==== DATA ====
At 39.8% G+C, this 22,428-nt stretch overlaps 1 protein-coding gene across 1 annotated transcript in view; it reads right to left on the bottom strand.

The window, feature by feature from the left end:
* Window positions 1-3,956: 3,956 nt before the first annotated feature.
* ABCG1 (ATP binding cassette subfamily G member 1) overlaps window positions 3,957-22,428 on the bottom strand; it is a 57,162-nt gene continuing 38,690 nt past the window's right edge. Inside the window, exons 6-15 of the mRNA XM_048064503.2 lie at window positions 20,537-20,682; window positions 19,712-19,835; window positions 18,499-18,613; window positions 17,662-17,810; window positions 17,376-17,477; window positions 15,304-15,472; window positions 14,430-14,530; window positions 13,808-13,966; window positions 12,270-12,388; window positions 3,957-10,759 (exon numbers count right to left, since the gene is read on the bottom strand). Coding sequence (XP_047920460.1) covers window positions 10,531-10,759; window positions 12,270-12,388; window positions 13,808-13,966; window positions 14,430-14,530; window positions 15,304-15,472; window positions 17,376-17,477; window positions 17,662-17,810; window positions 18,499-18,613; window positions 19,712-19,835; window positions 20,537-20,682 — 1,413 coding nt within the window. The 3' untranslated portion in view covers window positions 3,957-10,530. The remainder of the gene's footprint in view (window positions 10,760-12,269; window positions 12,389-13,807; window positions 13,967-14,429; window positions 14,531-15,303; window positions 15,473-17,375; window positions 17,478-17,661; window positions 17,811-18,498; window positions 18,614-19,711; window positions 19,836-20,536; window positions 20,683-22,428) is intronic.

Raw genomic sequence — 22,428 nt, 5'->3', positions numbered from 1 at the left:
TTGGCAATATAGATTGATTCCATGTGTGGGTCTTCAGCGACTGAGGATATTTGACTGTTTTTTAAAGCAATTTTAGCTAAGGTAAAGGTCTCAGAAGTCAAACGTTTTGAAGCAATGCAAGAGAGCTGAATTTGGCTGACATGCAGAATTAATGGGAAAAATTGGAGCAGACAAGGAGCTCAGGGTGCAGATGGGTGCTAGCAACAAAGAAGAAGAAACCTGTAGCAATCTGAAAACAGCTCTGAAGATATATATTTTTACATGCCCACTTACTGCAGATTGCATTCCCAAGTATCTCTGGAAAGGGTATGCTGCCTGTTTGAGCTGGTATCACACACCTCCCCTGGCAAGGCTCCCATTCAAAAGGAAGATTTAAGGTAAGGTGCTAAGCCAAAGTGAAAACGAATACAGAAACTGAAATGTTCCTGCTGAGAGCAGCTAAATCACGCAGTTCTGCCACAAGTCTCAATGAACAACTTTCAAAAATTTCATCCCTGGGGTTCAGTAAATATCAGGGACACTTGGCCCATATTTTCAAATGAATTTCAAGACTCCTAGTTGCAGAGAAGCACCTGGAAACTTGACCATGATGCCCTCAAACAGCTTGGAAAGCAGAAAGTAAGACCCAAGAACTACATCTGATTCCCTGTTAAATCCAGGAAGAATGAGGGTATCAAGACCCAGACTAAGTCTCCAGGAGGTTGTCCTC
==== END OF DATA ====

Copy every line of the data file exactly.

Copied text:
At 39.8% G+C, this 22,428-nt stretch overlaps 1 protein-coding gene across 1 annotated transcript in view; it reads right to left on the bottom strand.

The window, feature by feature from the left end:
* Window positions 1-3,956: 3,956 nt before the first annotated feature.
* ABCG1 (ATP binding cassette subfamily G member 1) overlaps window positions 3,957-22,428 on the bottom strand; it is a 57,162-nt gene continuing 38,690 nt past the window's right edge. Inside the window, exons 6-15 of the mRNA XM_048064503.2 lie at window positions 20,537-20,682; window positions 19,712-19,835; window positions 18,499-18,613; window positions 17,662-17,810; window positions 17,376-17,477; window positions 15,304-15,472; window positions 14,430-14,530; window positions 13,808-13,966; window positions 12,270-12,388; window positions 3,957-10,759 (exon numbers count right to left, since the gene is read on the bottom strand). Coding sequence (XP_047920460.1) covers window positions 10,531-10,759; window positions 12,270-12,388; window positions 13,808-13,966; window positions 14,430-14,530; window positions 15,304-15,472; window positions 17,376-17,477; window positions 17,662-17,810; window positions 18,499-18,613; window positions 19,712-19,835; window positions 20,537-20,682 — 1,413 coding nt within the window. The 3' untranslated portion in view covers window positions 3,957-10,530. The remainder of the gene's footprint in view (window positions 10,760-12,269; window positions 12,389-13,807; window positions 13,967-14,429; window positions 14,531-15,303; window positions 15,473-17,375; window positions 17,478-17,661; window positions 17,811-18,498; window positions 18,614-19,711; window positions 19,836-20,536; window positions 20,683-22,428) is intronic.

Raw genomic sequence — 22,428 nt, 5'->3', positions numbered from 1 at the left:
TTGGCAATATAGATTGATTCCATGTGTGGGTCTTCAGCGACTGAGGATATTTGACTGTTTTTTAAAGCAATTTTAGCTAAGGTAAAGGTCTCAGAAGTCAAACGTTTTGAAGCAATGCAAGAGAGCTGAATTTGGCTGACATGCAGAATTAATGGGAAAAATTGGAGCAGACAAGGAGCTCAGGGTGCAGATGGGTGCTAGCAACAAAGAAGAAGAAACCTGTAGCAATCTGAAAACAGCTCTGAAGATATATATTTTTACATGCCCACTTACTGCAGATTGCATTCCCAAGTATCTCTGGAAAGGGTATGCTGCCTGTTTGAGCTGGTATCACACACCTCCCCTGGCAAGGCTCCCATTCAAAAGGAAGATTTAAGGTAAGGTGCTAAGCCAAAGTGAAAACGAATACAGAAACTGAAATGTTCCTGCTGAGAGCAGCTAAATCACGCAGTTCTGCCACAAGTCTCAATGAACAACTTTCAAAAATTTCATCCCTGGGGTTCAGTAAATATCAGGGACACTTGGCCCATATTTTCAAATGAATTTCAAGACTCCTAGTTGCAGAGAAGCACCTGGAAACTTGACCATGATGCCCTCAAACAGCTTGGAAAGCAGAAAGTAAGACCCAAGAACTACATCTGATTCCCTGTTAAATCCAGGAAGAATGAGGGTATCAAGACCCAGACTAAGTCTCCAGGAGGTTGTCCTC